Alisha Slone's Reviews > Inside Out & Back Again

Inside Out & Back Again by Thanhha Lai
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's review
Apr 08, 12

bookshelves: newbery
Read from March 18 to April 08, 2012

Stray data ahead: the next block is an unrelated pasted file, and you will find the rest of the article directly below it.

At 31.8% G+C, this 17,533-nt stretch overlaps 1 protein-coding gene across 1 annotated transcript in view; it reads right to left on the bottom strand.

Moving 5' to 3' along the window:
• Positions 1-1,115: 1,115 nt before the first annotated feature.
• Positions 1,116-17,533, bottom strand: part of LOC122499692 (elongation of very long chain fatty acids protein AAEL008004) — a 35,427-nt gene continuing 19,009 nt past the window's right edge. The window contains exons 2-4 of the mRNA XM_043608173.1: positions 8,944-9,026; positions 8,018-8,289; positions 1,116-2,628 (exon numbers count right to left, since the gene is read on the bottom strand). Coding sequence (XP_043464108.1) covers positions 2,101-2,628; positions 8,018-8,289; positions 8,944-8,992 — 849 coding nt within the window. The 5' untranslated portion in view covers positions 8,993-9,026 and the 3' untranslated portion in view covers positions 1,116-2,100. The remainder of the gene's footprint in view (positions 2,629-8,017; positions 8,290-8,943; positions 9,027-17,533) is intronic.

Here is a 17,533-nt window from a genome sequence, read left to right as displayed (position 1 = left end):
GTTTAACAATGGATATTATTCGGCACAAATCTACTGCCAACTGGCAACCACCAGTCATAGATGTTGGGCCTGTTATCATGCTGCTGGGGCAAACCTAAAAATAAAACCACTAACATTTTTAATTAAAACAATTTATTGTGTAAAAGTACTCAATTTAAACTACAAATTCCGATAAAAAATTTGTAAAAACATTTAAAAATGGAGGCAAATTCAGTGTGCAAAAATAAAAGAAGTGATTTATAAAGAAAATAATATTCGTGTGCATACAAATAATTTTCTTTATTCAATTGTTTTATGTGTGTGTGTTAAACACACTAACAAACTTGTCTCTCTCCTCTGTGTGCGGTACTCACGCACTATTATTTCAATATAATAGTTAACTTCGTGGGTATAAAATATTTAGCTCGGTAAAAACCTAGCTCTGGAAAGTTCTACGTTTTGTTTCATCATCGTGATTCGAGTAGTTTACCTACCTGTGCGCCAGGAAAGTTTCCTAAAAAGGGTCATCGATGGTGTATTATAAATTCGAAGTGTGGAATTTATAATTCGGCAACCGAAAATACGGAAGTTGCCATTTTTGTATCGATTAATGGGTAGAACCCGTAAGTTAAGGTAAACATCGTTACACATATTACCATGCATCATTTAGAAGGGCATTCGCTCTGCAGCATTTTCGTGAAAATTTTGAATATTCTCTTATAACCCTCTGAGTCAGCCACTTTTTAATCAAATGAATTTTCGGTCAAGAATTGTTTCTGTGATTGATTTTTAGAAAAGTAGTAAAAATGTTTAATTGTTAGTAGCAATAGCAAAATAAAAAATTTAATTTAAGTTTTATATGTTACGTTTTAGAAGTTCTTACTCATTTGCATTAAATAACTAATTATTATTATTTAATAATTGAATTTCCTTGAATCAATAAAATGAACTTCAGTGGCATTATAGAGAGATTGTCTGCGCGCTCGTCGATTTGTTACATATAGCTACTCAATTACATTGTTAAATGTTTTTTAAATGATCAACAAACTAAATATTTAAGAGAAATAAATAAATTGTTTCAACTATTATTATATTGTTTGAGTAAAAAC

The plot occurs in 1975 in Saigon. The main character in this book is Ha, who attends school in Saigon. There are so may circumstances that Ha experiences throughout this story, the good and the bad instances. She is constantly fighting with her older brothers. She tosses papaya seeds out her window and it starts to grow. She watches it every day. One of the bad circumstances in Ha’s life is that her father has been missing while serving in the Vietnamese navy. She has a longing sadness for him, even though she doesn’t really know him, since he has been going most of her life. Ha’s best friend moves away without warning, which makes her feel lonely. Ha’s life is in so much turmoil. She is afraid and uncertain of how life will turn out or what will happen to her. In this book, it discusses how the Communists are coming and she can hear bombs outside where she lives. There are many schools being closed down and some her classmates start to vanish. Ha’s family doesn’t know if there will be enough food to eat, or if they will have food for their next meal. The family has to make the decision to leave, even though Ha has never lived anywhere else but Saigon. The family decides to leave Saigon and most of their possessions behind. They leave Saigon on a big ship. Living on the ship is very hard. Food and water are scarce. The family is unsure where to go once they get off the ship. Ha’s mother decides on the United States because she feels it has more to offer for her children. Once they get settled in the states, Ha is still unsure of living there. Times are still difficult for them. Even though Ha doesn’t like where they live, she accustoms to learning English. She also makes a new friend and starts to try new foods. Ha opens up and tries to make this work. I feel this book is a heartfelt story of a young girl that goes through so much and still manages to be okay in the end. That is more than most of us can say about one bad event, where she has dozens of bad ones. I think this book was great. I recommend this book to teachers wanting to teach on the hardship of the Vietnamese war in a more repectable way.

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